What the hell does it mean to be a producer in 2017?

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It’s 2014, and 60,000 festival attendees at Coachella Valley Music and Arts festival are staring expectantly up towards a sea of lights and a DJ board. Over the course of the weekend, they’ll watch Pharrell Williams, Zedd, and Calvin Harris light up the desert sky, but now, they stand and wait for two men whom not a single person in the crowd has seen take the stage.

Fans linger, eager with anticipation, confident they know what to expect from this ‘breakout’ group from hit releases ‘Smile’ and ‘You.’ Little do they know, they had been listening to their music for years.

Linus Eklow and Christian Karlsson of Galantis are staring back at the expectant faces from the side of the stage, taking a moment before they reveal themselves. For the past 20 years, their production capabilities have propelled the likes of Britney Spears, Madonna, and Kylie Minogue into the limelight of sold out arenas. They have created hit records, chart topping albums, and won Grammys. As they stepped out in front of a roaring crowd and a thousand lights, they turned to one another and smiled.

Now it was their turn.

—–

For as long as anyone can remember, a producer’s job description has entailed slaving over sound boards in a dark studio and inevitably forfeiting all due credit to the vocalist. A producer was acknowledged for his or her masterpiece in the fine text of the ‘thank you’s,’ and their fame began and ended with industry stakeholders.  The David Axelrod’s and George Martin’s of the world lived in anonymity despite producing some of the industry’s most well known tracks such as “The Edge” by David McCallum and “Love Me Do” by The Beatles respectively. Had Axelrod or Martin been told that being a producer would result in the excessive and public facing lifestyles embodied by the Diplo’s and The Chainsmokers of today, they likely would not have believed it.

Today’s producers are global citizens, jet setting across the world to play their music for a different hoard of fans each night. Emboldened with microphones, they are performers in their own right. They pack arenas and festival grounds with tens of thousands of fans like the pop singers of the 2000s. For the first time in the history of commercialized music, being a music producer is sexy.

The reality of our modern music landscape is that we now live in a world that has two distinct factions of music producers. There are still many traditional producers, who strictly work in the studio and behind the scenes to create music that is performed by star vocalists and bands. These producers—people like Max Martin or Rick Rubin—aren’t credited in the title of the tracks they create nor do they perform their music live.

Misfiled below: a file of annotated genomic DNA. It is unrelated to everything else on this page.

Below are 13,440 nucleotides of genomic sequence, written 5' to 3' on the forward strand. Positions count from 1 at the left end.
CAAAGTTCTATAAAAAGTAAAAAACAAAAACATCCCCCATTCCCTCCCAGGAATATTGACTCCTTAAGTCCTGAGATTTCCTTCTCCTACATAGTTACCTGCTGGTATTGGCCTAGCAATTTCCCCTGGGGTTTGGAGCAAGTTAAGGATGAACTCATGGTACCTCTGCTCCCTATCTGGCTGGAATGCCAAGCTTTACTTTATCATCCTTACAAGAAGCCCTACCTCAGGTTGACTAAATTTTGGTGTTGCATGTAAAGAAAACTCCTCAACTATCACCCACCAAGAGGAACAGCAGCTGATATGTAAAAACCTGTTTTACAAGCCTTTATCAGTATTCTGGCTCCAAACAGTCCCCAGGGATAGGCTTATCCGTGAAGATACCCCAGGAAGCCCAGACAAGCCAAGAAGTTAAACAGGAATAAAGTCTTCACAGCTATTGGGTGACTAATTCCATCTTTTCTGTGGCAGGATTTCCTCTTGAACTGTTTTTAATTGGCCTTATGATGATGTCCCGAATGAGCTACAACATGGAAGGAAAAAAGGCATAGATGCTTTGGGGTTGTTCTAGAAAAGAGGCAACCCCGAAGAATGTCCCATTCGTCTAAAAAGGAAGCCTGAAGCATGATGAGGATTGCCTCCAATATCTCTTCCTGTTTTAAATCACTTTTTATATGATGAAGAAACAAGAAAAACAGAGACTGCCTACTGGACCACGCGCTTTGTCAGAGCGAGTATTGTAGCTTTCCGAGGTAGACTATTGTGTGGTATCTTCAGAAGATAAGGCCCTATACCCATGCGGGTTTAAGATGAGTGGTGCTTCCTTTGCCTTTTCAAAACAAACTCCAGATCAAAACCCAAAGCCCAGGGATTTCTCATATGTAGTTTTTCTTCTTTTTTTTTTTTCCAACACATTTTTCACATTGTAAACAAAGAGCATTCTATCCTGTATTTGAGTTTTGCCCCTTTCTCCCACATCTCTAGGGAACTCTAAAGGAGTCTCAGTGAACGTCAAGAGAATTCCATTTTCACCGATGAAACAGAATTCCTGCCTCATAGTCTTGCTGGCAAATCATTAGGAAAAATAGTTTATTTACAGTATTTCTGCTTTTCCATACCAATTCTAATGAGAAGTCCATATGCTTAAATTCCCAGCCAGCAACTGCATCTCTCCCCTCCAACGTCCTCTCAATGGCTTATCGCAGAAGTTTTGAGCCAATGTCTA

The second faction of producers are a recent breed. They elicit their own fans who are drawn to the beats behind the songs that they create. These music producers are doubly skilled: in addition to producing their own tracks they perform their music ‘live.’ This new brand of producer is a complex phenomenon that many are still teasing out.

Up until 15 years ago, there was no option for a music producer to become a performer unless the producer was also the vocalist. As the art of DJing has evolved into a mode for producers to ‘perform’ their tracks ‘live,’ the producer’s role has evolved, too. Now the job title music producer can indicate one of two very different career paths, and because of this, there has been a dynamic shift within the music industry.

Before the rise of commercialized electronic music, music producers were virtually never credited in the title of a track. This elevation of the producer to an artist—as opposed to a fine text name at the bottom of a Wikipedia page—is something that was rarely done in the U.S. pop music scene until fairly recently. M.I.A.’s breakout hit, “Paper Planes,” for example, was both written and produced by Diplo in 2007.  In contrast, 2015’s “Where Are U Now” is billed as a track ‘by’ Diplo, Skrillex, and Justin Bieber.  

As producers find their own celebrity through DJing, a greater public appreciation of the craft has resulted, and they are more able than ever before to use this leverage to further their own celebrity.  

This phenomenon is all too familiar to Christian Karlsson and Linus Eklow—the production duo behind the Grammy nominated project Galantis. Though fans are surely familiar with the group’s hit songs like breakout “Runaway (U+I),” less familiar are the years of behind the scenes production work Karlsson and Eklow have racked up.

Karlsson is the Grammy award winning producer behind mega hits like Britney Spears’ “Toxic” as well as a part of the Swedish Indie Pop band Miike Snow. Eklow co-produced and wrote on Icona Pop’s number one hit, “I Love It.” Karlsson and Eklow have, independently of one another, produced and co-written music with the likes of Katy Perry, Madonna, and Kylie Minogue

“It’s important to mention that today you can be a producer and you can be an artist,” says Karlsson, though he concedes that duality is “not for everyone.”

“That’s for a few. If you are an amazing producer and you don’t have that talent and you don’t have that in you, you aren’t supposed to do that. To make it as a ‘celebrity producer,’ you need to be an artist,” says Karlsson.  “It’s a totally different thing.”